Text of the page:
Serologic Testing for Syphilis
Beyond Hot Topic is an opportunity for viewers to submit questions to the Hot Topic presenter. The opportunity to submit questions for this topic is now closed.
The following questions were submitted by viewers and answered by the presenters, Matt Binnicker, PhD from the Division of Clinical Microbiology at Mayo Clinic in Rochester, Minnesota. Questions are presented as submitted (unedited).
What is the monetary impact on labs that perform reverse screening versus labs that do the traditional screening?
It is still unclear the financial impact of reverse screening compared to testing by the traditional algorithm. This is a complex issue with many factors that need to be considered when determining the true cost. For example, utilization of the reverse screening algorithm typically involves the purchase of expensive automated instrumentation. In addition, treponemal tests using enzyme immunoassay (EIA) or multiplex flow immunoassay (MFI) technology cost more than nontreponemal tests (e.g., RPR). However, automated testing reduces the time required by laboratory personnel to perform testing, so this may significantly reduce cost associated with “tech-time.” Currently, the reverse screening algorithm may be most suitable for high-volume reference labs, while the traditional algorithm may be more cost-effective for low-volume, hospital-based laboratories.
What algorithm for syphilis is used for reproductive donors (oocyte and sperm) and what are the interpretations?
Donor testing (either blood products or reproductive products) should be performed at an accredited donor testing facility. The algorithm used for donor testing varies depending on the institution, volume of samples tested, and prevalence of disease. Mayo Medical Laboratories only performs syphilis testing for diagnostic (patient) purposes, not donor services.
Focusing diagnosis in pregnant women.... IgG tests are specifically what? How should physicians request these?
For routine screening during pregnancy, syphilis serology may be performed by either the traditional or reverse screening methods. When screening is performed by the reverse algorithm, an IgG or total treponemal antibody test should be used. These tests include those based on enzyme immunoassay (EIA), multiplex flow immunoassay (MFI), or chemiluminescence immunoassay (CIA) technology. In addition, tests such as FTA or TP-PA are treponemal tests that detect IgG or total antibodies directed against Treponema pallidum. This is in contrast to the nontreponemal tests (eg, RPR or VDRL), which are designed to detect antibodies to non-specific antigens (eg, cardiolipin).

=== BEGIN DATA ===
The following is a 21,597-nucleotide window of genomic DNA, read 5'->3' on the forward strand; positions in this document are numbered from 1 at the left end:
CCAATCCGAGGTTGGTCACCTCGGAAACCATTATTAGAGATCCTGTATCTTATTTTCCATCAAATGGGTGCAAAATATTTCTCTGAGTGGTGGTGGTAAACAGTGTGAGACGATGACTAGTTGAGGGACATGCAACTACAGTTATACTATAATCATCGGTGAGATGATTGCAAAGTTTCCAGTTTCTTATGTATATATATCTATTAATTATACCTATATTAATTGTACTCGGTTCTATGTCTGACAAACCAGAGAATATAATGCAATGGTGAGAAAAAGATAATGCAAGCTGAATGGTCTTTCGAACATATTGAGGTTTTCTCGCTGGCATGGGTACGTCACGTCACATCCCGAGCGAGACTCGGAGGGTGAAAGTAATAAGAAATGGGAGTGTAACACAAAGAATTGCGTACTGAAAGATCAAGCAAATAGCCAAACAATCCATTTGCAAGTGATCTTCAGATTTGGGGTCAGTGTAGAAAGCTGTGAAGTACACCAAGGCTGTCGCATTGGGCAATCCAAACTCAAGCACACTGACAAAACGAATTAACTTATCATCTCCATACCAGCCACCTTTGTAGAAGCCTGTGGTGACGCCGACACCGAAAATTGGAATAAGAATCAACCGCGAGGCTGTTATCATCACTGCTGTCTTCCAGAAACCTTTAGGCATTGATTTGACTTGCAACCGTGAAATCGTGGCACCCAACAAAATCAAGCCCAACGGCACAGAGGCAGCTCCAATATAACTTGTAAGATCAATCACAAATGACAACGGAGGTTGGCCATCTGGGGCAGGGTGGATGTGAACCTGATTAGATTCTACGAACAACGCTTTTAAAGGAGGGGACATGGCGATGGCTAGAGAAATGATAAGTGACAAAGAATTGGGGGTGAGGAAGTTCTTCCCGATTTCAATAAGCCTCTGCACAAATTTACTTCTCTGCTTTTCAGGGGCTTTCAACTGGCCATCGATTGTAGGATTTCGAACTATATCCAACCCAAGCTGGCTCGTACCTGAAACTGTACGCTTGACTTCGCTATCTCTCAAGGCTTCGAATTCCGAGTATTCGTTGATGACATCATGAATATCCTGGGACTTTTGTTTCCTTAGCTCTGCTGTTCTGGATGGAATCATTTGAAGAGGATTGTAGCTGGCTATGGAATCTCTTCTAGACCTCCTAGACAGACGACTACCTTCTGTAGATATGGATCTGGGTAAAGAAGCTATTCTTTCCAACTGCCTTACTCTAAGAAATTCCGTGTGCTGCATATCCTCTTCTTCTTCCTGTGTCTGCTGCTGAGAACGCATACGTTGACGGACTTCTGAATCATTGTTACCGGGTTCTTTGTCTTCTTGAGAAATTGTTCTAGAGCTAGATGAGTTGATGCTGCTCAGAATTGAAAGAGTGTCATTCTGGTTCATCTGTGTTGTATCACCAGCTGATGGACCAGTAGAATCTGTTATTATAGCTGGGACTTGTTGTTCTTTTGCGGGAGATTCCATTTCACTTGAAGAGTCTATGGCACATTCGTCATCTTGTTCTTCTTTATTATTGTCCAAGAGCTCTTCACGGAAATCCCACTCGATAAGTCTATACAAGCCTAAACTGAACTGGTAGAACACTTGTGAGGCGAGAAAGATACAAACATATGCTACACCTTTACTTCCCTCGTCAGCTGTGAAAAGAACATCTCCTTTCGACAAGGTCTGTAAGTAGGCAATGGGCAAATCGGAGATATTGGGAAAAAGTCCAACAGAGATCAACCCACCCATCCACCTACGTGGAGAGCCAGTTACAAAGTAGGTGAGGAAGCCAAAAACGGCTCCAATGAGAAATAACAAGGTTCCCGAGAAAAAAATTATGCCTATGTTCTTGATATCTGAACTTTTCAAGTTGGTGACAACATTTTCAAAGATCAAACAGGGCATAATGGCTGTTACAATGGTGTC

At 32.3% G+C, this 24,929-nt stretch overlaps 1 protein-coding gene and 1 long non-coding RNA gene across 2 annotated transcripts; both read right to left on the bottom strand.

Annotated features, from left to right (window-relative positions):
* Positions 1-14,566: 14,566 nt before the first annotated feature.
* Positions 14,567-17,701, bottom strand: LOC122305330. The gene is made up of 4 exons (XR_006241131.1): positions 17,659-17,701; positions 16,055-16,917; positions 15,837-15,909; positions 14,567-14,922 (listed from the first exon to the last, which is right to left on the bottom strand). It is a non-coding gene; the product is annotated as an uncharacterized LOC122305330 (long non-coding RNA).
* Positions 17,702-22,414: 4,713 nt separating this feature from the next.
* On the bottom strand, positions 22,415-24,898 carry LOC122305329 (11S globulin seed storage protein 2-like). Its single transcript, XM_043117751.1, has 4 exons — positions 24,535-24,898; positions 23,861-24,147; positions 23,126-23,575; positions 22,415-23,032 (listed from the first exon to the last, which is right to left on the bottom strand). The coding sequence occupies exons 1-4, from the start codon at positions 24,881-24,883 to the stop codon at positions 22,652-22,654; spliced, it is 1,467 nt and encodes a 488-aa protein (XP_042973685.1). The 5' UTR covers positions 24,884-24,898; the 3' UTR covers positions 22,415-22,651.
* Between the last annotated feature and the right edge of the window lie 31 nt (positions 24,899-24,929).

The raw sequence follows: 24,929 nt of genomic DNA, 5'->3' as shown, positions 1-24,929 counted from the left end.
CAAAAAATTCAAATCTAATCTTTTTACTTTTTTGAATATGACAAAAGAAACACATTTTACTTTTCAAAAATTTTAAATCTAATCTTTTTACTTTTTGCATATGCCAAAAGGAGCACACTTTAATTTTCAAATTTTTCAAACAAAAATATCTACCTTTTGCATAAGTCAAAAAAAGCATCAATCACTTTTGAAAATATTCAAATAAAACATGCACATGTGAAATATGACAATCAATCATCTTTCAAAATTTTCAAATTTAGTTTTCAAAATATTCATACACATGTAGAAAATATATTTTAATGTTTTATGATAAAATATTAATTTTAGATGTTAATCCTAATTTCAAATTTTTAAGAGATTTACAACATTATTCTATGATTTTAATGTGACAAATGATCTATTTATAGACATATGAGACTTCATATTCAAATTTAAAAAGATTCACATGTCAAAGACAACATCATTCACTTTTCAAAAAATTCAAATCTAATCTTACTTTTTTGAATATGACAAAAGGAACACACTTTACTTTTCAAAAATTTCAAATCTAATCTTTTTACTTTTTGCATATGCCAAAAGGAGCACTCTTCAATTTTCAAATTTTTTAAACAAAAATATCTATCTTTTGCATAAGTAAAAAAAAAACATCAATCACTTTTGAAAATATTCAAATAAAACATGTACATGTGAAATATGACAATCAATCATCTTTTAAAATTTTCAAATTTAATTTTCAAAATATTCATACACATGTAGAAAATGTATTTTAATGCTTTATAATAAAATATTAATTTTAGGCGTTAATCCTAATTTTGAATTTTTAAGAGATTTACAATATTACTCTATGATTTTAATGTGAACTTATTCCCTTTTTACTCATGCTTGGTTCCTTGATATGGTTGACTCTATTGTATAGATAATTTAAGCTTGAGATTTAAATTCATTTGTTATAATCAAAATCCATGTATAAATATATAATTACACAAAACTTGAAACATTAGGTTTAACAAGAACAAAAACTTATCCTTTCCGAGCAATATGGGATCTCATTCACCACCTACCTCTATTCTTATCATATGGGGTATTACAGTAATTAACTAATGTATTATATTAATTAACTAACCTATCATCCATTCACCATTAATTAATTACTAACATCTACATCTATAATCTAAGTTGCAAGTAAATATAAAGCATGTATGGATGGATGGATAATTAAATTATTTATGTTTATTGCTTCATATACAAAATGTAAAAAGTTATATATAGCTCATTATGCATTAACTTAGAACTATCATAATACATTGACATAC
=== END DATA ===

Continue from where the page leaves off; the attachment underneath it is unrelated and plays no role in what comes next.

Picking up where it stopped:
When a treponemal IgG or total antibody screening test is positive, the same sample should be tested by RPR. If positive, this would suggest active or recently treated syphilis. If the RPR is negative, then a second treponemal test (e.g., TP-PA) should be performed to rule-out a false-positive IgG screening test. If the TP-PA is positive in a patient with unknown history of syphilis or treatment for syphilis, late/latent syphilis should be considered.
Does Mayo Medical Labs offer both FTA and TP-PA assays?
Currently, MML does not offer FTA or TP-PA. However, we have completed the validation testing for TP-PA, and plan to bring TP-PA in-house by the fourth quarter of 2011. The TP-PA will be automatically performed on samples testing positive by the screening syphilis IgG test but negative by RPR. This approach has been recommended by the Centers for Disease Control when the reverse screening algorithm is followed.
I do not understand the purpose of the contemporary algorithm, it does not make sense; seems like a waste of time and money.
The contemporary algorithm has been adopted by many laboratories to meet the high volumes of testing for syphilis. The RPR test (used for screening in the traditional algorithm) is a highly manual and subjective test, rendering it difficult for high-volume reference labs to use for routine screening. Newer treponemal tests (e.g., enzyme immunoassay or multiplex flow immunoassay) may be automated, which allows for laboratories to test more samples in a shorter period of time. In addition, treponemal tests are often times more specific than RPR. This may yield a reduced number of false-positive results, especially in low-prevalence settings.